Ivory-billed woodpecker - Big Woods Conservation Partnership - Ivory-bill bird

Ivory-billed woodpecker - Big Woods Conservation Partnership - Ivory-bill bird

Ivory-billed woodpecker - Big Woods Conservation Partnership - Ivory-bill bird

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Ivory-billed Woodpecker

 

Description: The ivory-billed woodpecker, Campephilus principalis, is among the world’s largest woodpeckers. Only the imperial woodpecker of Mexico, now thought by many to be extinct, was larger. Averaging about 20 inches in length, the ivory-bill is frequently mistaken for the smaller but similarly marked pileated woodpecker. Ornithologists distinguish the two by the location of the white wing feathers. The full-width white patch in the ivory-bill’s trailing wing feathers (when seen from above) folds to form a white “saddle” on its back when the bird is perched. Males have a prominent scarlet crest; the female’s crest is black. (Both male and female pileated woodpeckers have a scarlet crest.) The “ivory” is a keratin sheath over the bill of bone. The broad bill continues to grow from the bird’s thick-boned skull throughout its life (potentially up to 30 years) and is worn down by rigorous pounding on trees.

Range: The ivory-billed woodpecker once ranged through swampy forests in the southeastern and lower Mississippi valley states: from North Carolina to Florida and west to eastern Texas and Arkansas, with some reports from the 1800s in Kentucky, Missouri and Oklahoma. John James Audubon reported ivory-bills as far north as the junction of the Ohio and Mississippi rivers around 1825.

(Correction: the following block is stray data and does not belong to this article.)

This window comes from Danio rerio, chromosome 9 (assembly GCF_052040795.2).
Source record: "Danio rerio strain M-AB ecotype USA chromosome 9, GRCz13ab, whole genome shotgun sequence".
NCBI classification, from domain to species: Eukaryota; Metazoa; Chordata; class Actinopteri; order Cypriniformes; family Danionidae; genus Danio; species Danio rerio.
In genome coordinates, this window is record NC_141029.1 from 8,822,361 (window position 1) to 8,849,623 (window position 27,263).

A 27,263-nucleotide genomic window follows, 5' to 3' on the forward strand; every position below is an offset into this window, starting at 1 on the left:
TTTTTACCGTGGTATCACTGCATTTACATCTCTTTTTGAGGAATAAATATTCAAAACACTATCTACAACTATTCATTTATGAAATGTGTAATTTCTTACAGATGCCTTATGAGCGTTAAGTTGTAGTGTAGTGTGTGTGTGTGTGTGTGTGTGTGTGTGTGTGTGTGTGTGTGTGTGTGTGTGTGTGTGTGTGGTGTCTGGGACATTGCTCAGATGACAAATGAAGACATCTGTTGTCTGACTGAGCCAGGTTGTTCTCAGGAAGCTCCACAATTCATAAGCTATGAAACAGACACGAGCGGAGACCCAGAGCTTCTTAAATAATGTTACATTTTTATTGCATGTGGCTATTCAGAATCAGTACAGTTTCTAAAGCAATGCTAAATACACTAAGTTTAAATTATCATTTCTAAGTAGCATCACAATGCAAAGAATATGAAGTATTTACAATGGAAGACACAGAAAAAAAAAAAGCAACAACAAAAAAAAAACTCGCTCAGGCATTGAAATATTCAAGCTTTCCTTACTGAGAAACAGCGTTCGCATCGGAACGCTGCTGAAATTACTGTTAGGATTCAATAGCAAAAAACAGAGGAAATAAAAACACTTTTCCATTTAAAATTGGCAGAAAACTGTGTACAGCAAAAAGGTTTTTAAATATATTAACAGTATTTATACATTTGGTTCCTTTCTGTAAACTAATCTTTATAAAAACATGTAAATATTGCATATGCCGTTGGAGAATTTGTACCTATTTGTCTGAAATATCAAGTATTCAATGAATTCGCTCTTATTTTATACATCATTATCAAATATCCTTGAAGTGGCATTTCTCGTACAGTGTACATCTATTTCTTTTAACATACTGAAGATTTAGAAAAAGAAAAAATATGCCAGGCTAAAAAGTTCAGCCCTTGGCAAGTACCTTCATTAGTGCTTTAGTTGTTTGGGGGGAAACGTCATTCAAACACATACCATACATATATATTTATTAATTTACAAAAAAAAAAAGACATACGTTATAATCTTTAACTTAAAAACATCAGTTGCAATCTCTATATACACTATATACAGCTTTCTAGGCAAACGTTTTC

Communication and flight: Ivory-bills communicate with a vocalization ornithologists transcribe as “kent, kent, kent” and with the “BAM-bam” double-rap of their bills pounding on wood. Their swift, arrow-like flight through trees resembles that of the pintail duck, unlike the slower, swooping flight of the pileated woodpecker. Stiff wing feathers make the ivory-bill an especially loud flyer. People who saw the impressive creature in flight could be forgiven for shouting, “Lord God, what a bird!”

Habits and habitat: Ivory-bills are believed to mate for life. Females usually lay about three china-white eggs per clutch. The parents share the duties of incubating the eggs and raising the young, which usually leave their parents’ territory at the end of the season. A pair of ivory-bills is estimated to need six square miles of uncut forest, roughly 36 times as much territory as pileated woodpeckers require. Ivory-bills excavate trees to make nest holes, usually 40 feet or higher above the grounds. The openings are typically oval, four and six inches in size, extending 20 inches or more down into the tree.

Food: Beetle larvae are the primary food for ivory-bills. When beetle larvae bore through the bark to feed on the sapwood beneath, ivory-bills use their elongated beaks to pry bark from the trees and expose the larvae. Later, other woodpecker species mine deeper into the dying trees for insects. Thus, ivory-bills do not – for the most part – compete for food with other woodpeckers, and their territories can overlap. The big birds have few natural predators. Although collectors took a toll on ivory-bill populations, the main reason for the species’ decline was the annihilation of the forests where they lived.

(Sources: “The Ivory-billed Woodpecker,” James T, Tanner, 1942;”The Race to Save the Lord God Bird,” Phillip Hoose, 2004, The Birds of North America Online)

 

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